This blog was to be published just after the girls basketball state championship last week, anticipating a Loramie-Minster finals. Unfortunately, the coronavirus pandemic wiped out that possibility. Had it occurred, it would have been the high point of a storied rivalry between these two neighboring schools. To have played in a state championship would have fulfilled every players dream, and to play against your neighboring rival that you’ve literally competed with since elementary school would have been very special. I feel so bad for the players, their coaches, parents and fans from both towns.
Having witnessed our son (#1 below) win a state championship (lacrosse in 1997), that day was one of the happiest moments in his and our lives. Below that picture shows how the boys celebrations differ so much from the girls! Loramie boys baseball state championship photo from a few years back is my all time favorite.
So clearly these girls were unfortunately robbed of a once in a lifetime opportunity. Maybe we can take solace from our Founding Fathers in the 1776 Declaration of Independence, promising only the "pursuit of happiness”, not happiness itself. The long season and preparations that went into reaching a state championship should be considered mission accomplished for both teams.
The Loramie-Minster rivalry was every bit as intense in my day, but unfortunately, boys football at Loramie and girls sports at both schools did not yet exist, so that may have lessened the rivalry to some extent. However, I had literally 21 cousins who lived in Minster among 4 families, so at a very young age, the playground rivalries began during our visits. Plus our family farm, even though in Ft. Loramie, was just a short bike ride through the back roads to Minster, so connecting up with our cousins occurred regularly. Through those visits, we also got to know their friends and neighbors, and in turn they got to know ours. Had the coronavirus existed back then, it would have spread like wildfire among that group. Apparently herd immunity existed back then since we all survived the epidemics of the day as described in this previous blogpost.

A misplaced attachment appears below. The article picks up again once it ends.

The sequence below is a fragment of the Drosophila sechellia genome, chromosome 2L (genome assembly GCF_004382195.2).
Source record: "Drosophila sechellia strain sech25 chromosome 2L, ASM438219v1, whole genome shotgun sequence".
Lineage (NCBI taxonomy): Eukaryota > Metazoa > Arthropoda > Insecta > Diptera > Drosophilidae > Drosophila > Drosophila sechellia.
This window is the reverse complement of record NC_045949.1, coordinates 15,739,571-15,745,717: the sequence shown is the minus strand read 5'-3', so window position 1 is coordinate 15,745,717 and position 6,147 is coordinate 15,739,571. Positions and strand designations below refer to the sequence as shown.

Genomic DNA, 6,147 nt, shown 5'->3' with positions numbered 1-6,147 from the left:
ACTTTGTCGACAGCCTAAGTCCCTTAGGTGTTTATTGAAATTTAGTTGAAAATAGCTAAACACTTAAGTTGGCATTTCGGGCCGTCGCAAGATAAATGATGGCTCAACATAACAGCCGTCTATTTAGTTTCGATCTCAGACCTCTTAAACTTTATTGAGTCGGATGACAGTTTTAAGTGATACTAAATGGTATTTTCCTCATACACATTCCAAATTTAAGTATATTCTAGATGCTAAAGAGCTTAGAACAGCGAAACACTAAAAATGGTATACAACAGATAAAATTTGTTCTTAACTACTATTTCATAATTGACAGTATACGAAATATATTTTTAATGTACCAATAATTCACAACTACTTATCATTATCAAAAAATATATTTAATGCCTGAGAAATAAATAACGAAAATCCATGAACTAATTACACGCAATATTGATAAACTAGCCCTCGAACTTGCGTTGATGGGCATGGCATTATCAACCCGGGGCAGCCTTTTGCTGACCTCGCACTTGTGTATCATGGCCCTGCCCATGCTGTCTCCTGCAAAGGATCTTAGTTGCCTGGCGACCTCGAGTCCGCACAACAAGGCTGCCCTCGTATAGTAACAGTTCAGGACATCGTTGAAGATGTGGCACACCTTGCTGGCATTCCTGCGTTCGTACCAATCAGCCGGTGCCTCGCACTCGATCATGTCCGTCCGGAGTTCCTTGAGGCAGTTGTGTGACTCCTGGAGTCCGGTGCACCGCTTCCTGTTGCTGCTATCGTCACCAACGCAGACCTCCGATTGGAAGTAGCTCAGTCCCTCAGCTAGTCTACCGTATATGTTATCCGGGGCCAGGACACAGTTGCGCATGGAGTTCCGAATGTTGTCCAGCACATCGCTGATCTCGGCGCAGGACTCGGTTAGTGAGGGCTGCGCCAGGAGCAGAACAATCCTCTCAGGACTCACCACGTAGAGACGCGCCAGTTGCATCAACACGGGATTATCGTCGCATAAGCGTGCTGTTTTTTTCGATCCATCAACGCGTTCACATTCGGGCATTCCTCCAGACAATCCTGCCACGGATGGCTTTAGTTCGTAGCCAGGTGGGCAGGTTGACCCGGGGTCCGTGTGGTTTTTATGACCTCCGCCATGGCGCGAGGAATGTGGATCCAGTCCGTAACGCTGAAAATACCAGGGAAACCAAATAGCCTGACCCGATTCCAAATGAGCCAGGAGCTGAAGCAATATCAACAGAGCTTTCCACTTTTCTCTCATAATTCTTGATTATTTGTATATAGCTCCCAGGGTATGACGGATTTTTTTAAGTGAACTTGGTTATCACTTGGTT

Even though the girls didn’t have school sports back then, I can vividly recall my oldest sister holding her own in our playground games with our cousins. At that age, she was about as tall as me and no doubt would have been a great athlete had there been girls sports back then. To this day, she and our younger sister still play tennis as they could always beat me in that game. For all the other sports, I’d let them win occasionally!
Speaking of my sister, the rivalry between Minster and Loramie was also evident during dances at Eagle's Park just north of Minster. Kids from the various towns would hang out in separate sections of the large dance hall, with Loramie and Minster naturally next to each other. Practical jokes and petty jealousies prevailed.
For example, during one of the Friday night dances, I overheard some guy mention the word “skunk”, which didn’t hit home until the next morning when my sister said she had been asked home by a dance goer but they had to catch a ride with friends as someone (from the rival town) as a prank had put a dead skunk in the guy’s car!
Just before big games between the rival teams, respective fans would typically paint the Indian statue mounted in front of the Loramie high school or spray paint rivalry-related graffiti onto the steps and abutments in front of Minster’s high school. There was a town uproar one year when the arm of the Indian was literally broken off. Appropriate retribution was taken and the arm repaired. As shown above, the Indian statue is now protected safely inside the high school (that’s my cousin, Harry in the photo) and the old abutments still show some remnants of the graffiti if you look closely.
One 4th of July, for the umpteenth time, the mail box at the end of our long farm lane was blown up by kids setting off M-80’s and cherry bombs. Dad and I happened to see the culprits this time so we chased them down - yep, kids from that town up north. Dad had them give up their remaining fireworks in exchange for not reporting them to the police or their parents, whom Dad knew. The confiscated goods provided some fun entertainment for the family later that evening.
The rivalry does not relent with age, as my 90 year old Dad while spending his last years in Minster’s Heritage Manor assisted living center, had a room right next to legendary Minster fan Paul Stukenborg as documented in this previous blogpost. Paul would brag that Minster’s St. Augustine's church had two steeples and Dad would return the jab by telling him Loramie’s St. Michael's was taller! God bless them both.
For generations to come, the Minster-Loramie rivalry will forever be bolstered by this year’s state championship runs by both teams and all the speculation of what could have been! Relish the memories and congratulations to both teams.
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